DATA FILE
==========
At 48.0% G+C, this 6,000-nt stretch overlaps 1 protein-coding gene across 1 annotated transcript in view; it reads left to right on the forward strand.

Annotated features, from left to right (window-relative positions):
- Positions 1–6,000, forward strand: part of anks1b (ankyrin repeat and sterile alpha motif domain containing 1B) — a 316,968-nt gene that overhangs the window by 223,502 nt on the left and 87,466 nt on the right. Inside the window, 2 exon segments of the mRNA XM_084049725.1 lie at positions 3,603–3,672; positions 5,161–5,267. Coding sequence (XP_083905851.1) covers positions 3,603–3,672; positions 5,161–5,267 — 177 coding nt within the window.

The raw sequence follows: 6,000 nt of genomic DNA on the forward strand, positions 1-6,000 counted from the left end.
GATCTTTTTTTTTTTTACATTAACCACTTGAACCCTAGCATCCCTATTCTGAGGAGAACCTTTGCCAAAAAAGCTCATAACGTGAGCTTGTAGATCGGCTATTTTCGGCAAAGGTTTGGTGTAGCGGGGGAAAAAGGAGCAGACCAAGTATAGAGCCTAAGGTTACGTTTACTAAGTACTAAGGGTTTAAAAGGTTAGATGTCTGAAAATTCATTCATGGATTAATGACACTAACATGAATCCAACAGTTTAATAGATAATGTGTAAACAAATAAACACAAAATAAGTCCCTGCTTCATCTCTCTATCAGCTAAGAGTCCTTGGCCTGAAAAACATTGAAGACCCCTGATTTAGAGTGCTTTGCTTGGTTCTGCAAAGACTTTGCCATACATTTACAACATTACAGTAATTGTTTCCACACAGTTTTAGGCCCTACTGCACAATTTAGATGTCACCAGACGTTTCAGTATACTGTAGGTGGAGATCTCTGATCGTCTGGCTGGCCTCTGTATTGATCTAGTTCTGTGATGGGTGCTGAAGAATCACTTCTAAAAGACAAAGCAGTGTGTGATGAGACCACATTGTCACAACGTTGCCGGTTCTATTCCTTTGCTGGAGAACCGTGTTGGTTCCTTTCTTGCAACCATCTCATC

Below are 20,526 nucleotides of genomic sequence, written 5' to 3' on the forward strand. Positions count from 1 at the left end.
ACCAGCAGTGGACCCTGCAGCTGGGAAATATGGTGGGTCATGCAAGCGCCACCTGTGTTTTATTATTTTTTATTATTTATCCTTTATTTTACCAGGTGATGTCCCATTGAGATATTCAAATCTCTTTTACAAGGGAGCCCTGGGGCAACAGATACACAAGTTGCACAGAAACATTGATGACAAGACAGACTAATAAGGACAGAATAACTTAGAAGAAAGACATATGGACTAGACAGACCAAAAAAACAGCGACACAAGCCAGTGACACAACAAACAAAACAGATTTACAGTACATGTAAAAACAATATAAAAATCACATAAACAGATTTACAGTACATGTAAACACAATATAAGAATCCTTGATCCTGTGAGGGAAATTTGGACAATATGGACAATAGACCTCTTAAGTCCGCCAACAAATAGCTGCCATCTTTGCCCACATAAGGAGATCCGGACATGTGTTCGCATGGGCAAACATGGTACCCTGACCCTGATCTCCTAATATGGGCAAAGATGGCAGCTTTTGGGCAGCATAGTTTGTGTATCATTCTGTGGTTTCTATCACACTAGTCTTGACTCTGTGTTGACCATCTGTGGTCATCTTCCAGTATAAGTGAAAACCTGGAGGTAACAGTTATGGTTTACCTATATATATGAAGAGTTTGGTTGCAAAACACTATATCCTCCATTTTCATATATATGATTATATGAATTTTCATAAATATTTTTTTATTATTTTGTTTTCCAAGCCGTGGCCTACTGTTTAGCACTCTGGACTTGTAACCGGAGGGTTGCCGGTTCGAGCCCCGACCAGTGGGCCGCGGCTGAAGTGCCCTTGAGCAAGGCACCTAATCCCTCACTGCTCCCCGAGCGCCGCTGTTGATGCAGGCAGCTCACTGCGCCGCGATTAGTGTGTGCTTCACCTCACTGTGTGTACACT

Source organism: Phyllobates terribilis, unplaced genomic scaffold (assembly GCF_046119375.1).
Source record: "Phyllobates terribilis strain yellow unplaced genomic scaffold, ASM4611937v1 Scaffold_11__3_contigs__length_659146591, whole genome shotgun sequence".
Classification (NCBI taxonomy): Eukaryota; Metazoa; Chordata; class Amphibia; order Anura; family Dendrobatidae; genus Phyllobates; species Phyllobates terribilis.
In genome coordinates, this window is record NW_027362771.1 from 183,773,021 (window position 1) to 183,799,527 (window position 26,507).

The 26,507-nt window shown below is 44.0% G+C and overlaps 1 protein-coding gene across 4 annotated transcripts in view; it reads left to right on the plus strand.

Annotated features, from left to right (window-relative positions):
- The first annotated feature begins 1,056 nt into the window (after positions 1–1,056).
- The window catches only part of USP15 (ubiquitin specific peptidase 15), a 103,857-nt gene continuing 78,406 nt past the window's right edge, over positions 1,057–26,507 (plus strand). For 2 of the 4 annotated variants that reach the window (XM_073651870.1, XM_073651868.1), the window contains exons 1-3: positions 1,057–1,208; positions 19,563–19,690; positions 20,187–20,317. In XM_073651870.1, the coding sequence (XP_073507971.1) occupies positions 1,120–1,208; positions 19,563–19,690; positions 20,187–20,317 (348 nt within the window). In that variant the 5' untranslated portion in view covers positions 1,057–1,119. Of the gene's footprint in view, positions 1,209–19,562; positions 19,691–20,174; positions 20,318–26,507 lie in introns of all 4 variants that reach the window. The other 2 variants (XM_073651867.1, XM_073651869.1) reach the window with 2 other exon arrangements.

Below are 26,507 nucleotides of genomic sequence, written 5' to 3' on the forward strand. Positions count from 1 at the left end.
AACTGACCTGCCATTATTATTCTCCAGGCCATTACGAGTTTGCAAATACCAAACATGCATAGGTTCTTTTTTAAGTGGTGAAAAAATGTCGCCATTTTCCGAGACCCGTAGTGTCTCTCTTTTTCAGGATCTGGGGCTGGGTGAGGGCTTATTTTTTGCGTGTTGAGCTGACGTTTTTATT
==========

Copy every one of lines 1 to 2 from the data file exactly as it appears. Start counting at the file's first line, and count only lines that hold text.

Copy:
At 48.0% G+C, this 6,000-nt stretch overlaps 1 protein-coding gene across 1 annotated transcript in view; it reads left to right on the forward strand.

Annotated features, from left to right (window-relative positions):